Eurocopter continues to search for the root cause of the main gearbox failure that resulted in forced but controlled ditchings by two EC225s last year. Early last month, the manufacturer was still hoping it would be able to recommend a return to flight in February. In a written statement sent to AIN late last week, however, it refers only to an “update on the situation” at the end of February.
Air Methods, the nation’s largest air ambulance provider, ended last year by placing orders for 42 new helicopters, including 20 Bell 407GX singles and 22 Eurocopters (10 EC130T2 and six AS350B3e light singles, and six EC135P2e light twins). All of the helicopters ordered are recently upgraded and improved editions of legacy models and feature new avionics and/or enhanced performance. The Eurocopter order is valued at more than $80 million. Deliveries are scheduled for 2014 and 2015.
Kitchener Aero Avionics has developed and obtained STC approval for a glass cockpit for the Eurocopter EC120 helicopter. It includes the Garmin G500H flight display system with helicopter synthetic vision, an attitude heading reference system and air data computer. Also STC’d in the EC 120 are the Garmin GDL69/69A XM weather datalink, an Avidyne TAS-605 traffic awareness system and a Honeywell KRA-405B radar altimeter. All of these additional systems are controlled by and displayed on the G500H.
In Greek mythology, when Achilles was a baby, it was foretold that he would die young. To improve his chances of immortality, his mother, Thetis, took Achilles to the River Styx, which was supposed to offer powers of invulnerability, and dipped his body into the water. But Thetis held Achilles by the heel… The rest of the myth is well known. If the mother of the helicopter concept ever dipped it into the River Styx, she probably held it by the main gearbox.
Eurocopter’s ubiquitous light single, the AS350B3e Ecureuil/AStar, is subject to airspeed limits and repetitive inspections as a result of an early-October emergency service bulletin and accompanying airworthiness directive (AD). The helicopter is now limited to 100 knots airspeed at sea level to reduce dynamic loads on the tail rotor. In addition, repetitive inspections must be conducted, with maximum intervals of three flight hours, on the laminated half-bearings.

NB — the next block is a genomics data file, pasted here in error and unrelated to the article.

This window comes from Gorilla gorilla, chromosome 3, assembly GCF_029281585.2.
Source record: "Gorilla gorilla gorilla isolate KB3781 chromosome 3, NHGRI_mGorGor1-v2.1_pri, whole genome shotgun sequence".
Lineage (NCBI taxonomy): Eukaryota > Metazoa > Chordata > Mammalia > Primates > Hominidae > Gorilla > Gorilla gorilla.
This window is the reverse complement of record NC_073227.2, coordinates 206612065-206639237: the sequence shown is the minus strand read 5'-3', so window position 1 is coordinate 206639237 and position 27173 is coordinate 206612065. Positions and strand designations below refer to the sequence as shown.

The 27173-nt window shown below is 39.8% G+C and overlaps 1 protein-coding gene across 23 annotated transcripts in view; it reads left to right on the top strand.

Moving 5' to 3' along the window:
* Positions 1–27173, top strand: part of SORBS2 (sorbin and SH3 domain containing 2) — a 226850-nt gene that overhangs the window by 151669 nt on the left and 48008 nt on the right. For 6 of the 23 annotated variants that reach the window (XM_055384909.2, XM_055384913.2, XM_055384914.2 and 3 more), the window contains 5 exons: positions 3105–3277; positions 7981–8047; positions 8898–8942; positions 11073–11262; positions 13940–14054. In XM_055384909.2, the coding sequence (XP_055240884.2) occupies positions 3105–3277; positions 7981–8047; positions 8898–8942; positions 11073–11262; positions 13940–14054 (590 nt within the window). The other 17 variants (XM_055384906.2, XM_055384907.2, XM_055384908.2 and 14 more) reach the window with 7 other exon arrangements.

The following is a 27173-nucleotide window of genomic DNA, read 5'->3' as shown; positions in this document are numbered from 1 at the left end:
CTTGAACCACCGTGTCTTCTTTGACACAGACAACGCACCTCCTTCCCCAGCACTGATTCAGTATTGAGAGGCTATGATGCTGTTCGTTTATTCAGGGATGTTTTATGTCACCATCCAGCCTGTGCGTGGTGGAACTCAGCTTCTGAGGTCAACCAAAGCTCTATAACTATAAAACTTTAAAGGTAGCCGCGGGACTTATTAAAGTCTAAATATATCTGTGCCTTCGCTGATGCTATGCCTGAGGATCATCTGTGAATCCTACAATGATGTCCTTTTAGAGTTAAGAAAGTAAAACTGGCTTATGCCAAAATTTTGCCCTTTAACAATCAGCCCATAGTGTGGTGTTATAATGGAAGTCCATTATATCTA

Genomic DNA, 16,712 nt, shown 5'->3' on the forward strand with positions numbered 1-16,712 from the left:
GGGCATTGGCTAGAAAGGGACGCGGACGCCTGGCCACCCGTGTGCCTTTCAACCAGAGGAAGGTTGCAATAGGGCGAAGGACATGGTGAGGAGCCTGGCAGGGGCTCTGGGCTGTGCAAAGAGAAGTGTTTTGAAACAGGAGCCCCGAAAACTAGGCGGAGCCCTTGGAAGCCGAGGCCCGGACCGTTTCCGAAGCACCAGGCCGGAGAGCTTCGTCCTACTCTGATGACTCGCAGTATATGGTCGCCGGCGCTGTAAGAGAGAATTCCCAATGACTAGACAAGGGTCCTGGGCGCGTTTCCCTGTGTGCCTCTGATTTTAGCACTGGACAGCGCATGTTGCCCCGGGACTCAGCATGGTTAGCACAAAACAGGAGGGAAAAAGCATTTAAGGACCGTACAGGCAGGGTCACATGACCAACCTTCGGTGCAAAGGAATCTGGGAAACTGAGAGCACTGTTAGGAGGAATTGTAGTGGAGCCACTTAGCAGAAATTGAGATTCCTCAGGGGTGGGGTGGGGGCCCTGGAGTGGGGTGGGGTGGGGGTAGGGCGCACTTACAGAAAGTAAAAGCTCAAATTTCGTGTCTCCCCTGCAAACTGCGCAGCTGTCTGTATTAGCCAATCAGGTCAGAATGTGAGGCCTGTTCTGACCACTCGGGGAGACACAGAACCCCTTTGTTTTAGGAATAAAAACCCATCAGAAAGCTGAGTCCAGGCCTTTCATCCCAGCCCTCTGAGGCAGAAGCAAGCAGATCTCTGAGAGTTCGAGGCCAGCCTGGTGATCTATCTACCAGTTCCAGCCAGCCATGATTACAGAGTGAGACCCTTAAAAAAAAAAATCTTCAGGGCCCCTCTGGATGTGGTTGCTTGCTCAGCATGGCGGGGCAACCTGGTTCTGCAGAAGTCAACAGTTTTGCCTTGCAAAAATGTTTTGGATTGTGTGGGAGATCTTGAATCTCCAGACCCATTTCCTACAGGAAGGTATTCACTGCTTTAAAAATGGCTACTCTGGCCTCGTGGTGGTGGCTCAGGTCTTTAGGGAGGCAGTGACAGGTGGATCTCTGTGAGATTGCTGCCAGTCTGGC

Early in December, Eurocopter and the EASA published an additional emergency service bulletin and accompanying emergency AD. All AS350/AS355 Ecureuil (AStar and TwinStar) models are affected. Although no evidence of laminated half-bearing deterioration has been found on pre-B3e models, inspections are mandated. However, as the inspection interval is 10 hours, the AD will probably cause less inconvenience than those affecting the B3e.
Eurocopter has signed the first customer for the AS332C1e Super Puma, the “low cost” version of the medium twin. Starlite Aviation, an operator based in Ireland and South Africa, will be the first to fly the new, shorter-fuselage variant. Starlite provides passenger and cargo flights and heavy sling-load operations for, among others, United Nations agencies.
Eurocopter has postponed its expectation for certification of the EC175 medium twin to this summer, citing longer-than-expected development of the Helionix avionics system. Deliveries will start in September instead of “late in 2012,” as initially planned.
Under the codename X6, Eurocopter is reported to be about to launch a new helicopter line that will supersede the AS332/EC225 Super Puma medium-twin series, according to French financial publication Sud Infos. The Marignane, France-based manufacturer reportedly aims to have the new helicopter in service by 2020. The first AS332 Super Puma was delivered in 1981.
Honeywell Aerospace and China’s Avicopter signed a “strategic cooperation framework agreement” to consider equipping the latter company’s helicopters with Honeywell engines and avionics. Rishi Singh, Honeywell’s business and general aviation leader in the Asia-Pacific region, told AIN that his company is slated to provide avionics and engines for Avicopter’s proposed “next-generation single/twin,” which has yet to be given the green light to proceed.